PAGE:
Today the most expensive and complex part of the mobile cellular network is probably just a few blocks away from you. The towers our smartphones connect to don’t just house antennas and radios. In the shadows of those big transmitters are the cellular baseband processors that do all of the hard-core number-crunching in the network, converting wireless signals to zeros and ones before sending them on to the internet proper.
But a three-month old startup called Phluido, one of seven finalists for Gigaom’s Structure Launchpad next month, thinks that’s a pretty inefficient way to build a mobile network. Phluido wants to centralize the highly distributed nature of the mobile radio access network (RAN) to — where else? — the cloud.
As it’s doing with so many other industries, the cloud is swallowing up mobile. Carriers are moving their services and core networks onto servers, turning their telecom switching offices into data centers. But the radio network has so far escaped that virtualization trend – with a few exceptions — because of the extremely high transport costs of moving raw radio frequency information to a data center. To build the Cloud-RAN you basically need a heck of lot of fiber connecting every cell site, and few carriers can manage that task.
But Phluido’s founders and former Qualcomm(s qcom) systems engineers Dario Fertonani (pictured above) and Alan Barbieri believe they’ve solved the puzzle. They’ve developed a technique that allows the network to pre-process and compress all of that frequency data at the cell site and then send it to the data center where racks of Intel X86-power servers do the baseband heavy lifting. The result is a virtualized base station that can connect to the cell site via a much more modest connection, for example an Ethernet cable.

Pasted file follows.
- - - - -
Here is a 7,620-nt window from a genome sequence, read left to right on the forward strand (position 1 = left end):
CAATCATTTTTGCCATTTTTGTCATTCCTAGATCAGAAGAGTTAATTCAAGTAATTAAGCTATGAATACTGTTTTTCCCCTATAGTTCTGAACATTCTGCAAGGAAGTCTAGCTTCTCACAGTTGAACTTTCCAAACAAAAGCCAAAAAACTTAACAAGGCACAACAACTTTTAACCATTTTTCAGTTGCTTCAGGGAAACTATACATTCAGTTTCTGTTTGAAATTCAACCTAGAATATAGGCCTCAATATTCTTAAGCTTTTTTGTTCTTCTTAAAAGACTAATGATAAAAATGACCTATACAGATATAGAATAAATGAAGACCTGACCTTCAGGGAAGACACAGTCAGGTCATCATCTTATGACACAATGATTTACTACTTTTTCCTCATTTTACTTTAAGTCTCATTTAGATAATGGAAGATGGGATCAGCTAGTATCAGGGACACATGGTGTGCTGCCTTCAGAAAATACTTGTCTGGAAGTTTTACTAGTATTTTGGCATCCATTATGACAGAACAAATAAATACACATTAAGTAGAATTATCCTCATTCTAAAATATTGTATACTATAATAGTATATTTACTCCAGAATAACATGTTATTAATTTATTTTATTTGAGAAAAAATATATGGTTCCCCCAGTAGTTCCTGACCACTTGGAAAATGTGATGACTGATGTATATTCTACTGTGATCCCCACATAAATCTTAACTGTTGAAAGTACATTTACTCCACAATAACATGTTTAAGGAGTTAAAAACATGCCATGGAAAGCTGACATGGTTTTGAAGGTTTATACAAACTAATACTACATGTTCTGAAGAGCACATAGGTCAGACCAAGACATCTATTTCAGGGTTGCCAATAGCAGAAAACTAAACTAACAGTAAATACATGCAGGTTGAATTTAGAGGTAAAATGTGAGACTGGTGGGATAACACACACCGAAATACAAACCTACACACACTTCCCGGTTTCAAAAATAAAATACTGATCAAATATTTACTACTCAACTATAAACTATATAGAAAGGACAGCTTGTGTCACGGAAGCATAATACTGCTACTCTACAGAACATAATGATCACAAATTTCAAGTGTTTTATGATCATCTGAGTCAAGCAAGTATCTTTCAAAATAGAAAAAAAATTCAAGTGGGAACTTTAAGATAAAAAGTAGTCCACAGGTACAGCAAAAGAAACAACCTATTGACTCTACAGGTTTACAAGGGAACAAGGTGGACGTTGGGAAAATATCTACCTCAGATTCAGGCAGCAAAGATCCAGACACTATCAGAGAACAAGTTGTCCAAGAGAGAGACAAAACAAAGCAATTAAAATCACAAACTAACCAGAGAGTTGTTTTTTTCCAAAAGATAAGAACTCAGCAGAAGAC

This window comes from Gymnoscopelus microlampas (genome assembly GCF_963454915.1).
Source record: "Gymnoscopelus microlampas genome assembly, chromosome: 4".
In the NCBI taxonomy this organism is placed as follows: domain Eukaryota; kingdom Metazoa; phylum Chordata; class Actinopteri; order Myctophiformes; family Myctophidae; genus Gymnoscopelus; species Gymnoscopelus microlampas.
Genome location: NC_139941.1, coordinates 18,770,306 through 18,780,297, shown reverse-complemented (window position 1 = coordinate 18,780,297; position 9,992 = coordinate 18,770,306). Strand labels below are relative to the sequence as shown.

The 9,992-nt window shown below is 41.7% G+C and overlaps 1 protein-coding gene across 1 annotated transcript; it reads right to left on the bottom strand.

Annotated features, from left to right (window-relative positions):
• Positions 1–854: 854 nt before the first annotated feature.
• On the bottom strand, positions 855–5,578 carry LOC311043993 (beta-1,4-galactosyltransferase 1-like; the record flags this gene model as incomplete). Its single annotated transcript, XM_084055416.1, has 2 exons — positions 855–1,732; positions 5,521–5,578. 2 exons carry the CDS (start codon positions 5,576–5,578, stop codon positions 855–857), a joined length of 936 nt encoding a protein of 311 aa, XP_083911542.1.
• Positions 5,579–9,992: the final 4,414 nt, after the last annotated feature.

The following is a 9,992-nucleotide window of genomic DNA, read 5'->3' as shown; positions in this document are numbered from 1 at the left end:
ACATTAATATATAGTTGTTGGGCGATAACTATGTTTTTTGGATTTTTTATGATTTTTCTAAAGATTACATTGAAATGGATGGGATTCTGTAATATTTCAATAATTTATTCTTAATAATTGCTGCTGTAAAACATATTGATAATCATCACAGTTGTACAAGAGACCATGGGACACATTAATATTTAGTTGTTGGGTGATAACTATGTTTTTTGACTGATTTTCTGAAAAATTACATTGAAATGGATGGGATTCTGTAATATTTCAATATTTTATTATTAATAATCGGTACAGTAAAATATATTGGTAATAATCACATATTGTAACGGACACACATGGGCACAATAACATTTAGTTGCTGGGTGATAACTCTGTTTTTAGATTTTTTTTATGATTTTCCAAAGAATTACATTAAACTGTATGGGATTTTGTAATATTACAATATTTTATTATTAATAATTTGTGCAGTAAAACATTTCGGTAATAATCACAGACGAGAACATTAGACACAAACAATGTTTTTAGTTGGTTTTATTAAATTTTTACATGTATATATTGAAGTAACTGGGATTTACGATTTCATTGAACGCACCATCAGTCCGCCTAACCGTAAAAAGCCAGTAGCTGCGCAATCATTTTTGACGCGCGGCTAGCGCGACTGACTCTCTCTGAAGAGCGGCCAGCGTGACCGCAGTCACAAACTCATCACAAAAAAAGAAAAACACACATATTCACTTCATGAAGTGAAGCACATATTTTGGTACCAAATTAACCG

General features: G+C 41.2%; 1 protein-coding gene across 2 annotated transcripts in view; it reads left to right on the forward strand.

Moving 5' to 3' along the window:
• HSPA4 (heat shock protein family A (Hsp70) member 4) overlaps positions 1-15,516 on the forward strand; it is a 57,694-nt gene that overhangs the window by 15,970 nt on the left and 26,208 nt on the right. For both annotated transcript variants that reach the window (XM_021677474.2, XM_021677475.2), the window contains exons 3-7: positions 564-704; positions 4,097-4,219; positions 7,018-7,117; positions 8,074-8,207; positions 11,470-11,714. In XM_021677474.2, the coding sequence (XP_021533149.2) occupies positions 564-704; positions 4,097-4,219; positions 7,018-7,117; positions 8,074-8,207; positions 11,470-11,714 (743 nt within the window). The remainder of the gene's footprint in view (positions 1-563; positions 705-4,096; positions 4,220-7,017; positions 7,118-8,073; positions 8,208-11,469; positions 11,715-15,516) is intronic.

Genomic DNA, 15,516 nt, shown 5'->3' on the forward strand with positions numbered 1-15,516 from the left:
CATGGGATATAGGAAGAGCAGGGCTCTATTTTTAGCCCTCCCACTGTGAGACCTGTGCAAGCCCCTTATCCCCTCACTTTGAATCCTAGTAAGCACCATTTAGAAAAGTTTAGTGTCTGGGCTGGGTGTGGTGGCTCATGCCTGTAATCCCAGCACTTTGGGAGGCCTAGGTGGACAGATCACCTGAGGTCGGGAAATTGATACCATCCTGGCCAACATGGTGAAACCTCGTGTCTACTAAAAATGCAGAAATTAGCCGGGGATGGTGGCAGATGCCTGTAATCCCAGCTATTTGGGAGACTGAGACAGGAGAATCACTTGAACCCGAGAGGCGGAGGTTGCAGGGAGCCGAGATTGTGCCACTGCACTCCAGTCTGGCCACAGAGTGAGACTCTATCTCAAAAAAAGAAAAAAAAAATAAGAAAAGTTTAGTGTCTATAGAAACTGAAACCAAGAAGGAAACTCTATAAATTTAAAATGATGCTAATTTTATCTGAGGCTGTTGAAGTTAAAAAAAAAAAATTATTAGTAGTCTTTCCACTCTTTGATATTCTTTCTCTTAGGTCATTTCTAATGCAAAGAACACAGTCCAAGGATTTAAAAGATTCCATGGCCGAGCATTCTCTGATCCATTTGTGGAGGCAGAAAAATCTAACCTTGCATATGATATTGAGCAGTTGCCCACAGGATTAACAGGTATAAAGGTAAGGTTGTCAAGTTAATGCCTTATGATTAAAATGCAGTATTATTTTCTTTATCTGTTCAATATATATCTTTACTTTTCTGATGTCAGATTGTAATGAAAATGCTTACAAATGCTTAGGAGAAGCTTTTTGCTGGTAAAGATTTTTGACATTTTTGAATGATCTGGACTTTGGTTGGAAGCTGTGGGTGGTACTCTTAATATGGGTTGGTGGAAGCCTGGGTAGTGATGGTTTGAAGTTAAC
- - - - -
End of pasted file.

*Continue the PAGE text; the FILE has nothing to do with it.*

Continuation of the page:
“Currently the most expensive piece of equipment in the mobile network is the baseband processor,” Fertonani said. “Once we can prove that we can move the baseband processor to the cloud, then a lot of new business models open up.”
What kind of business models? Fertinani and Barbieri only founded Phluido in March, so they’re still weighing different go-to-market possibilities. One avenue would be to license their intellectual property to traditional mobile network equipment makers. Operators could then build much “skinnier” cell sites and gain the economies of scale that come with centralizing their processing. But the more interesting model would be to offer a truly cloud-based service, selling mobile capacity on demand to any carrier who wants it.
Phluido hopes to launch a radio-as-a-service business model, Barbieri said. Carriers who have Phluido’s technology at their cell sites could juice up their networks with additional cloud capacity when they needed it, for instance rush hour in a downtown commercial district or at the stadium hosting the Super Bowl.